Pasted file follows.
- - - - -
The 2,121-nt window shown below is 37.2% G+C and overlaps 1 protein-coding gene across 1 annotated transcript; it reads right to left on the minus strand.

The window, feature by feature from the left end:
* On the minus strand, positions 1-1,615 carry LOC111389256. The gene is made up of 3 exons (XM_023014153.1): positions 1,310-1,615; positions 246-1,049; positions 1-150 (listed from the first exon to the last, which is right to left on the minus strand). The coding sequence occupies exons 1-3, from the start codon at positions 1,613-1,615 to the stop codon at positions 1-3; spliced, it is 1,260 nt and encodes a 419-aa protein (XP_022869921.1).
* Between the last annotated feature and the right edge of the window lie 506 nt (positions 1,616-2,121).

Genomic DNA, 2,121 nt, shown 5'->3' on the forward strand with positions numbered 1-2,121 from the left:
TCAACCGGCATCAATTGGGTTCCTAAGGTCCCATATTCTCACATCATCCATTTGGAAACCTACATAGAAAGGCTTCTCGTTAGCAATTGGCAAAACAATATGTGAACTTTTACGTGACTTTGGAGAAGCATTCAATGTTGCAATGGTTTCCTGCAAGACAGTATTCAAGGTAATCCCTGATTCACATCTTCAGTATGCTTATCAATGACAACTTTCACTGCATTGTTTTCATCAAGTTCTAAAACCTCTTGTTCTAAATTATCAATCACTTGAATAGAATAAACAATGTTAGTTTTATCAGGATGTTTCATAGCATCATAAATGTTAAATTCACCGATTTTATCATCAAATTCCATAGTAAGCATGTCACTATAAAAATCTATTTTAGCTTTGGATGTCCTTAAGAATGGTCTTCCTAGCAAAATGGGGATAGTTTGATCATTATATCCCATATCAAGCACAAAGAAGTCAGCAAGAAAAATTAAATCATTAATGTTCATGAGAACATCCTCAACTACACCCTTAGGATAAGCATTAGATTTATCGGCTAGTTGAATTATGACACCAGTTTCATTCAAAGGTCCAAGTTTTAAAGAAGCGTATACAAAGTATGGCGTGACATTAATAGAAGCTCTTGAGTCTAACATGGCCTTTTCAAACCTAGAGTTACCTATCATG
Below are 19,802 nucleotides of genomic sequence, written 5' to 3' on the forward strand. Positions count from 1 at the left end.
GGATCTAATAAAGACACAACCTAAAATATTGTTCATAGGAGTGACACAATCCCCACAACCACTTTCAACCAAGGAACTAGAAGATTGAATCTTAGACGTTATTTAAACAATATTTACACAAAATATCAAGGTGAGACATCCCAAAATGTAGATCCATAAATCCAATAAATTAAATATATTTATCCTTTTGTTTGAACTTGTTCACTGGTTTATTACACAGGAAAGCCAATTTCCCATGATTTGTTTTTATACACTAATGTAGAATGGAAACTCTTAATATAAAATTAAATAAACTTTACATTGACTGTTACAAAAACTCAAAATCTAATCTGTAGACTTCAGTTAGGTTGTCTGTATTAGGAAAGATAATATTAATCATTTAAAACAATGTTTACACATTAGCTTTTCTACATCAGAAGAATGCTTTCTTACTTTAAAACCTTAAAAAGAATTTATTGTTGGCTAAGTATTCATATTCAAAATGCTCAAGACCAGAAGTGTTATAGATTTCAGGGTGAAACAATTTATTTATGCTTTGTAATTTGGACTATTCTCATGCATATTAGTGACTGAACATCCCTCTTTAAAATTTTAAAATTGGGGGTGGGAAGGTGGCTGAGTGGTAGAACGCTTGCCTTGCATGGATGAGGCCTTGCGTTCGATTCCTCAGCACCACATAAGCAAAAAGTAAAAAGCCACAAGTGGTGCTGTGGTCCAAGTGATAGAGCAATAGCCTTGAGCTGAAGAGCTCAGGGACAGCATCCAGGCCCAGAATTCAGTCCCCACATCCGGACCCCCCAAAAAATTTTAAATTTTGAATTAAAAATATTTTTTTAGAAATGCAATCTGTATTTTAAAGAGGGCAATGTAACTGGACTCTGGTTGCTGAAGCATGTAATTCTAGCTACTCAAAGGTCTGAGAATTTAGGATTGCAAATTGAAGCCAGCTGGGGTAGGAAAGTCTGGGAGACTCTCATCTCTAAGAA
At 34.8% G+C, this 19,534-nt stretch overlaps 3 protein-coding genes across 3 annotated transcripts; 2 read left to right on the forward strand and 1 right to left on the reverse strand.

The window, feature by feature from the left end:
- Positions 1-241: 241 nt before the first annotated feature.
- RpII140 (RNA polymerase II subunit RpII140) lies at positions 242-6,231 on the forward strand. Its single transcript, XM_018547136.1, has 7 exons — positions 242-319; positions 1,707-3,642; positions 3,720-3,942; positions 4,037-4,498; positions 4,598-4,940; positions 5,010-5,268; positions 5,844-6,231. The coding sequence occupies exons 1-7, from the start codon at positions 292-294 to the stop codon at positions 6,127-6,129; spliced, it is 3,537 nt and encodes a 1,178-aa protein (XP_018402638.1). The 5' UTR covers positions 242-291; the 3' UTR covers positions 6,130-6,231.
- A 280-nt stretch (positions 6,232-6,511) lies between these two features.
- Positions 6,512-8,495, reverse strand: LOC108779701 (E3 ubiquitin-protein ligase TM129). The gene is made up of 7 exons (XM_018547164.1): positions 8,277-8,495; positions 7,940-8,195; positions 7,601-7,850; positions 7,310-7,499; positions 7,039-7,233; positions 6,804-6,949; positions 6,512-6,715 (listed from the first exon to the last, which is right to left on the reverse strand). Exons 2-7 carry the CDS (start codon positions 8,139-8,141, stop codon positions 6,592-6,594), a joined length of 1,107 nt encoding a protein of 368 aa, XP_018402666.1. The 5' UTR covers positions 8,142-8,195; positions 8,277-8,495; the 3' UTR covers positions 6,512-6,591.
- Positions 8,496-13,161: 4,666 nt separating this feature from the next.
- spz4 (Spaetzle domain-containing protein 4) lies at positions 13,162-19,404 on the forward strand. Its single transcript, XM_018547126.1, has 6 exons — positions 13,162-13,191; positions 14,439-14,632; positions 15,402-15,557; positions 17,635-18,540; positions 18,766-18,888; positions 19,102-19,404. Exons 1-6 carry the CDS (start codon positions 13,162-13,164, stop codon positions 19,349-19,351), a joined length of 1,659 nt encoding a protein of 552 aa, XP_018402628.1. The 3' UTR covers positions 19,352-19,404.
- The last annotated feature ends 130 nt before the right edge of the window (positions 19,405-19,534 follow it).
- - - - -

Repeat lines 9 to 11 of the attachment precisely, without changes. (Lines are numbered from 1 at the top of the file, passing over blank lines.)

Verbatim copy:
At 34.8% G+C, this 19,534-nt stretch overlaps 3 protein-coding genes across 3 annotated transcripts; 2 read left to right on the forward strand and 1 right to left on the reverse strand.

The window, feature by feature from the left end:
- Positions 1-241: 241 nt before the first annotated feature.